STUDIES ON TRITIUM-LABELLED - TAXOL BINDING TO MICROTUBULES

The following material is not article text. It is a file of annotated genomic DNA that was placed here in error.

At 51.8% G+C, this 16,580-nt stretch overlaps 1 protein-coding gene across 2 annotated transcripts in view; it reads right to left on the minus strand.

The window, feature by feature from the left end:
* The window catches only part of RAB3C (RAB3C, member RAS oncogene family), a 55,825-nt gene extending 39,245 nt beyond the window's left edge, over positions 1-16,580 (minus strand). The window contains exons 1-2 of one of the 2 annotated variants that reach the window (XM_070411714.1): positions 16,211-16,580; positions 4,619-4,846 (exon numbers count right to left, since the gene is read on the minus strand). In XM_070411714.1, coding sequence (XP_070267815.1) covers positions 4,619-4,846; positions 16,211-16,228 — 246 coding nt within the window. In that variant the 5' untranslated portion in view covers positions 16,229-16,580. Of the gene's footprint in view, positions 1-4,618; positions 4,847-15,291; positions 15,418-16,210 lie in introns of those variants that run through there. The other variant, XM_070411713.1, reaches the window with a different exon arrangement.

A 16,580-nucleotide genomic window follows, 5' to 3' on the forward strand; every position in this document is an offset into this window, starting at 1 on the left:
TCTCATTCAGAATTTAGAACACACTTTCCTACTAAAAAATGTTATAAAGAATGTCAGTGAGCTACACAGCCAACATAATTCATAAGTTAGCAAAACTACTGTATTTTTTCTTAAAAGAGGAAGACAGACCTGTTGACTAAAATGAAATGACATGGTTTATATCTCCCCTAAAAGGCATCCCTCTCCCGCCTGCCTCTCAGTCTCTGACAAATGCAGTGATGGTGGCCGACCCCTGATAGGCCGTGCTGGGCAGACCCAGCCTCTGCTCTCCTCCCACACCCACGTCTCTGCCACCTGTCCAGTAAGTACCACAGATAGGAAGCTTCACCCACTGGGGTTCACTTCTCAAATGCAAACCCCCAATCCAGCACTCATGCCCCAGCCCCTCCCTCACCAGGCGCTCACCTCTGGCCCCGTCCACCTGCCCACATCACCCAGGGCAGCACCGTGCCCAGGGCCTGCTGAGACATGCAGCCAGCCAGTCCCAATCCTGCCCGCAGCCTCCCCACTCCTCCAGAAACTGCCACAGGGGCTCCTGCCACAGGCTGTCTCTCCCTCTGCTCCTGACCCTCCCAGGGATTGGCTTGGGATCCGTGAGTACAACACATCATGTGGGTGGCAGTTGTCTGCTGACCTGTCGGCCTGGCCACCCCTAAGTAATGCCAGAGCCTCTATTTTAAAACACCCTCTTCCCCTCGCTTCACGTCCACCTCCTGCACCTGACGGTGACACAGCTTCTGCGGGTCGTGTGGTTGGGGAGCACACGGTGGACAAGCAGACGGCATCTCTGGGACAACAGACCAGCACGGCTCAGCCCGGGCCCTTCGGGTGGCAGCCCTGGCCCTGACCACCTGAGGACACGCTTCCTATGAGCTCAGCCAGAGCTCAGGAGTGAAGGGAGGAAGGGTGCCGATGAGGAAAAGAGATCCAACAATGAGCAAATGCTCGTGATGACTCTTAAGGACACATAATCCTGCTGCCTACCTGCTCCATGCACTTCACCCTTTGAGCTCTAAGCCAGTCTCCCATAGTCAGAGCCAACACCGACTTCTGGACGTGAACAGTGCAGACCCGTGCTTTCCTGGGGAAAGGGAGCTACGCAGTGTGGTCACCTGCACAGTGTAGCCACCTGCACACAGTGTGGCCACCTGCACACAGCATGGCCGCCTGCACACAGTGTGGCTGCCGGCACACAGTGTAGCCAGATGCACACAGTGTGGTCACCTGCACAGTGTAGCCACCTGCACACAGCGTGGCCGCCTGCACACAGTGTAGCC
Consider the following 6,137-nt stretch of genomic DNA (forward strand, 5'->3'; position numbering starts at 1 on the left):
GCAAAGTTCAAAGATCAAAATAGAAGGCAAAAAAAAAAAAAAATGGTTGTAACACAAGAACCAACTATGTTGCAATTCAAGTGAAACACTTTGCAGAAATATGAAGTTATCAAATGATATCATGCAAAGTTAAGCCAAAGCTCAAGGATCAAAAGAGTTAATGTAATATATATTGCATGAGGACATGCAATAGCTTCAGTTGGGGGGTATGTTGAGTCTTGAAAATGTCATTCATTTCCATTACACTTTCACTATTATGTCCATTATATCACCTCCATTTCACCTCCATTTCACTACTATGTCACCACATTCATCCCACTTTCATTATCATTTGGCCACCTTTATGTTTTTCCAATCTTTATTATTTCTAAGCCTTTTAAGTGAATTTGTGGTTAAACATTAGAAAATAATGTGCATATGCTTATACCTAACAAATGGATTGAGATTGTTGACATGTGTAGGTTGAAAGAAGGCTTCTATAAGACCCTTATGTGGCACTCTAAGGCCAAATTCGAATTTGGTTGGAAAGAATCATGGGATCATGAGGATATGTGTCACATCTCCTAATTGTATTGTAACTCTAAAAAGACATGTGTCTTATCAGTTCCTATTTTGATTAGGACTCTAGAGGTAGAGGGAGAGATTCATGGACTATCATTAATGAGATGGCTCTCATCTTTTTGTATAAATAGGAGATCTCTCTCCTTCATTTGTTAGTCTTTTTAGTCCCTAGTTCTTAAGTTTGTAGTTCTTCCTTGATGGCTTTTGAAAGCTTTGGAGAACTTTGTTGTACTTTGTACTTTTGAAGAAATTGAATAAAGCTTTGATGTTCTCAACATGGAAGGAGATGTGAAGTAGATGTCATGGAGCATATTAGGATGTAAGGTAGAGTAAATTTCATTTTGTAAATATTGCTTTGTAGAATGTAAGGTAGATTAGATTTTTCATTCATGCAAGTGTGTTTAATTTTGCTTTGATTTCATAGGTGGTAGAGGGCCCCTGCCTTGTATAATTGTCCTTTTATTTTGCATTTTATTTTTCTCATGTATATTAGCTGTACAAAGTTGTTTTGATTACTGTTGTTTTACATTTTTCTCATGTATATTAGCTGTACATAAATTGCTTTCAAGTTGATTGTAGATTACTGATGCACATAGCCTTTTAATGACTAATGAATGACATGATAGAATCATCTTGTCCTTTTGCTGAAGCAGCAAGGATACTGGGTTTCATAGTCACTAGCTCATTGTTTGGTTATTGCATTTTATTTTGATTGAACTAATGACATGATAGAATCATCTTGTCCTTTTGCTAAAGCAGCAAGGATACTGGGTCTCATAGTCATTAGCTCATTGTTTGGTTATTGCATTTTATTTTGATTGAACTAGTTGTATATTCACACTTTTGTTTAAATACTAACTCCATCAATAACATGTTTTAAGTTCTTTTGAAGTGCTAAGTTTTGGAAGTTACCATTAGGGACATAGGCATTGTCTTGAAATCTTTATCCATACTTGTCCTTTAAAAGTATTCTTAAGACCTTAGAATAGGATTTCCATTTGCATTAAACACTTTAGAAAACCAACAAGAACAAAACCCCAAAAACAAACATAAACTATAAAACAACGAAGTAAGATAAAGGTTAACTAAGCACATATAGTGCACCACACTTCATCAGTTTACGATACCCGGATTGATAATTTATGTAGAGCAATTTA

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Reports from our laboratory have demonstrated that an experimental anti-tumor agent, taxol, enhances the rate and extent of microtubule assembly in vitro and stabilizes microtubules to depolymerization in vitro and in cells. To directly assess the interaction of taxol with tubulin and microtubules, we prepared tritium-labeled drug. Drug binding was correlated with microtubule morphology by electron microscopy. Microtubules assembled in the presence of ('3)H-taxol bind drug specifically with an apparent binding constant, K('app), = 8.7 x 10('-7) M and binding saturates with a calculated maximal binding ratio, B(,max), = 0.6 moles taxol bound/mole tubulin dimer. ('3)H-Taxol also binds and assembles phosphocellulose purified tubulin, suggesting that taxol stabilizes interactions between dimers that lead to microtubule polymer formation. With both microtubule protein and phosphocellulose purified tubulin, binding saturation occurs at approximate stoichiometry with the tubulin dimer concentration. Unlike ('3)H-colchicine, ('3)H-taxol does not bind to microtubule protein under conditions which do not support the assembly of microtubules even in the presence of taxol. Under assembly conditions,podophyllotoxin and vinblastine inhibit the binding of ('3)H-taxol to microtubule protein in a complex manner which we believe reflects a competition between these drugs, not for a single binding site, but for different forms (dimer and polymer) of tubulin. ('3)H-Taxol binds to assembled microtubules with approximately the same stoichiometry as is found in microtubules that are assembled in the presence of drug. Unlabeled taxol competitively displaces ('3)H-taxol from microtubules, while podophyllotoxin, vinblastine and CaCl(,2) do not. Podophyllotoxin and vinblastine, however, reduce the mass of sedimented taxol-stabilized microtubules, but the specific activity of bound ('3)H-taxol in the pellet remains constant. We conclude that taxol binds specifically to a polymerized form of tubulin with a stoichiometry approaching unity, thereby stabilizing microtubules to depolymerization.;Structure-activity relationships of natural and semisynthetic taxanes in vitro and in cell culture are reported. Cytotoxicity and in vitro activity require both an intact taxane ring and ester side chain at position C-13. Addition of acetyl moieties at positions 2' and 7 results in loss of in vitro activity but not cytotoxicity.
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